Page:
Gov. Mark Dayton on Tuesday appointed the governing board of Minnesota’s health insurance exchange, one of the final steps in getting the new MNsure agency on its feet.
The exchange, authorized in late March by the Legislature, is an autonomous agency that will manage health coverage for roughly 1.3 million Minnesotans under the federal Affordable Care Act.
The governor, in consultation with commissioners and staff, chose the remaining six board members who he said offer “a broad diversity of experience and expertise.”
Dayton had stressed the need for diversity in both geography and experience throughout the appointment process, which attracted more than 100 applicants
The six members join Human Services Department Commissioner Lucinda Jesson, who will likely lead the board in its early stages. They are:
- Thompson Aderinkomi, founder and CEO, RetraceHealth
- Pete Benner, independent consultant
- Brian Beutner, CEO, mPay Gateway
- Kathryn Duevel, OBGYN, Affiliated Community Medical Care (retired)
- Tom Forsythe, vice president of global communications, General Mills
- Phil Norrgard, director of human services, Fond du Lac Reservation.
The board now must choose a chairperson and start establishing the exchange’s governance structure and bylaws, said Minnesota Management and Budget Commissioner Jim Schowalter, who has so far led the planning process.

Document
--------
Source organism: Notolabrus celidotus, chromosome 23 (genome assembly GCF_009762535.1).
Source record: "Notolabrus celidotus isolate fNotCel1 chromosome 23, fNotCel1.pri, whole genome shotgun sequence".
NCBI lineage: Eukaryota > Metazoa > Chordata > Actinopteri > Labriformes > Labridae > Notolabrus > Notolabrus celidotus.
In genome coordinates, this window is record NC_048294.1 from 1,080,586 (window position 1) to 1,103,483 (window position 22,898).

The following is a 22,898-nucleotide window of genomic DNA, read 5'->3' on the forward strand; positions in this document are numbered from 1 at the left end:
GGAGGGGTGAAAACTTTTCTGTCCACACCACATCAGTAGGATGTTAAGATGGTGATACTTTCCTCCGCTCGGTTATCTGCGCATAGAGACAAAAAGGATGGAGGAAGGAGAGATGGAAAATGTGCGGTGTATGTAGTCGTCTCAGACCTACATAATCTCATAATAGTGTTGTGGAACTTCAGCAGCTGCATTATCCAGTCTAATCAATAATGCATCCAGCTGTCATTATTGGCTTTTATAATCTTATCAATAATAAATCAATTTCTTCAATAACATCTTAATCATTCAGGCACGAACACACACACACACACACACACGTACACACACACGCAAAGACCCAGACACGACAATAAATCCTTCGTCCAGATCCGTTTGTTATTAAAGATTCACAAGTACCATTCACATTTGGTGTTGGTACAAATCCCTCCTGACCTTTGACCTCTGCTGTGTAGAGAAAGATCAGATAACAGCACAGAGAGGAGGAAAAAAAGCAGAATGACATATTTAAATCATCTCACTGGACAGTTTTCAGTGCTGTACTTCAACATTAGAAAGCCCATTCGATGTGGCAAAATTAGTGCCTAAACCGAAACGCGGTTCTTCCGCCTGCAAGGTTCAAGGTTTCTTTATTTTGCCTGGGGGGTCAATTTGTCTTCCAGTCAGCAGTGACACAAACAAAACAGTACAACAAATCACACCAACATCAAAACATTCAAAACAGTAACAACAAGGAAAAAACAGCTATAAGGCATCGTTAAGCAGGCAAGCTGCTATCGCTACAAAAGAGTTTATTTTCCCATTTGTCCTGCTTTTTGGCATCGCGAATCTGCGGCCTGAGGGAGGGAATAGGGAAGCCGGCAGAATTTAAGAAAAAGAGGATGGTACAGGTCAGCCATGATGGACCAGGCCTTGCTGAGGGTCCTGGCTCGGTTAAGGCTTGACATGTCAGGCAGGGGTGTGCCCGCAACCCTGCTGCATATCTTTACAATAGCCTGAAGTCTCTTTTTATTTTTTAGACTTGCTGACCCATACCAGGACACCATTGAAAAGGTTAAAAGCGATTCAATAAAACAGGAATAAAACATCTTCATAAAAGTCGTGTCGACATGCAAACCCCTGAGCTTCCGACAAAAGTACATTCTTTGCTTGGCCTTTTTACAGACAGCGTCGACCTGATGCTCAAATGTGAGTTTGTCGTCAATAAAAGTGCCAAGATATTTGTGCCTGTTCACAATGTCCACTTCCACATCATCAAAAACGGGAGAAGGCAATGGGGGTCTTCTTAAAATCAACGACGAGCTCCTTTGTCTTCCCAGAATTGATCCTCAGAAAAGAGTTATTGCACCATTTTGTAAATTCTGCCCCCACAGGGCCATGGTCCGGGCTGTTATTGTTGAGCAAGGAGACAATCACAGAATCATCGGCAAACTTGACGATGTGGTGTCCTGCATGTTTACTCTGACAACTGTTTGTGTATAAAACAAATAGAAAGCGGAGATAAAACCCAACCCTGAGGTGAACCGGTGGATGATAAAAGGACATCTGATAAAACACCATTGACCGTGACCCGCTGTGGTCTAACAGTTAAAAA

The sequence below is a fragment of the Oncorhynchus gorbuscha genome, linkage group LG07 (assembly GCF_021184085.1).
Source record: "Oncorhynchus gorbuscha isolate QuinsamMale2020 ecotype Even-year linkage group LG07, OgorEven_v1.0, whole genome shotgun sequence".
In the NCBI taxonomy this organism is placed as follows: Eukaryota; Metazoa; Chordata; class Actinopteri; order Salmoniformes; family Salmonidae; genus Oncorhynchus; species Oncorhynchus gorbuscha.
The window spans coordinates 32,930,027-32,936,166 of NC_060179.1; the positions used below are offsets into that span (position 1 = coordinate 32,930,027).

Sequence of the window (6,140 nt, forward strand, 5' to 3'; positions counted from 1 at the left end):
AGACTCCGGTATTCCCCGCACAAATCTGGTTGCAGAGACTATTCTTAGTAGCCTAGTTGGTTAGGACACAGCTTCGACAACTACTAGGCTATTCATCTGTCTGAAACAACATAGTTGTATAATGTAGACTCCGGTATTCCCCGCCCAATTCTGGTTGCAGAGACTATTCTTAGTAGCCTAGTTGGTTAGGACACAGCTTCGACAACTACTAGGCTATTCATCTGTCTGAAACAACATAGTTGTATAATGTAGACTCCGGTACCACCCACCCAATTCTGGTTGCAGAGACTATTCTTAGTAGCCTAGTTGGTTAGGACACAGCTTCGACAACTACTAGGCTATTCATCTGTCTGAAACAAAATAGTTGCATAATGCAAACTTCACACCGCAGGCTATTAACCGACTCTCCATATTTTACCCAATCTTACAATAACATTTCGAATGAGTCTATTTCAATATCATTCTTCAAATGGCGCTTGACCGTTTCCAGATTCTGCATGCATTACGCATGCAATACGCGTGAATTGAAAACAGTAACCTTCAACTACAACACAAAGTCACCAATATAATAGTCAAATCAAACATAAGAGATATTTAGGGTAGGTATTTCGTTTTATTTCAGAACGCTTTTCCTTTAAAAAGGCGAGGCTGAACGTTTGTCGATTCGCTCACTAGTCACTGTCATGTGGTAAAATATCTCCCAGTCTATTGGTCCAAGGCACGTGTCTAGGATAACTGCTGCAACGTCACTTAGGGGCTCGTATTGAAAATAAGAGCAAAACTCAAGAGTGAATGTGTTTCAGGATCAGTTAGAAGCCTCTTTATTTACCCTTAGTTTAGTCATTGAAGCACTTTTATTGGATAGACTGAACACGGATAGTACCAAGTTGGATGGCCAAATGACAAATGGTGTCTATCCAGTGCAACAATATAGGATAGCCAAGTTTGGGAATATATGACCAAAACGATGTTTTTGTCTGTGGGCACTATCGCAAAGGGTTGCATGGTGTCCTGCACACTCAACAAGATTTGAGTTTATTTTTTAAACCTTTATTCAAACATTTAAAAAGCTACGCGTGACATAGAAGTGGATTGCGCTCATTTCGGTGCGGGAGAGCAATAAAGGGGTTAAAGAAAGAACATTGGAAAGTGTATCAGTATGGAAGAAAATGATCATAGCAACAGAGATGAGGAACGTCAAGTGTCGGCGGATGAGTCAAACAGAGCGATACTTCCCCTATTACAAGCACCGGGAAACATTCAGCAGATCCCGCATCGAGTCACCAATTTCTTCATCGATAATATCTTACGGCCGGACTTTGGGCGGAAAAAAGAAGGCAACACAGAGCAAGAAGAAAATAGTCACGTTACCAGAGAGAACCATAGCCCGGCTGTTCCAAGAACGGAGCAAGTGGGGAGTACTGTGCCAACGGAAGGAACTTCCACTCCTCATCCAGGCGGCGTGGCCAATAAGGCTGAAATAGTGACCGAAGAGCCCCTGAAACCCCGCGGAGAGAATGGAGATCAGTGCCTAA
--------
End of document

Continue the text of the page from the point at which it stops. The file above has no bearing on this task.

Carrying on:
He billed the next steps forward as “lots of exciting work” that also includes approving the exchange’s budget, which is sure to attract a lot of attention from opponents of the new marketplace, a linchpin in implementing federal health reform.
MNsure is designed to offer individuals and small businesses in Minnesota a way to shop for health insurance and compare coverage.
“The most important thing we will do with MNsure is finally make health insurance affordable to hundreds and hundreds of thousands of Minnesotans,” said Benner, who has previously worked negotiating insurance for AFSCME Council 6, a state employee union.
Duevel, who worked for the Affiliated Community Medical Centers in Willmar for more than 20 years, acknowledged that the board will be responsible for overseeing health care options for an estimated one-in-five Minnesotans.
That was one of Republicans’ strongest objections to the exchange as it raced through the Legislature this session. It is also a key reason that the Minnesota Chamber of Commerce, which worked extensively to shape the exchange, dropped its support of the project as the session commenced.
Duevel also stressed that rural Minnesotans need access to adequate coverage and said the exchange should be a forum for disseminating information to consumers and small businesses.
Beutner, who ran a health-care software company until April, said the board members would have to work continuously to improve Minnesota’s fledgling exchange, one of the first in the nation.
“It is a gamble. We’re chartering something new,” he said. “There will be hiccups along the way.”
Schowalter said he, Jesson and other executive branch staff recommended the six finalists to Dayton, who ultimately approved them for the six open spots on the board. Dayton interviewed the finalists on April 25.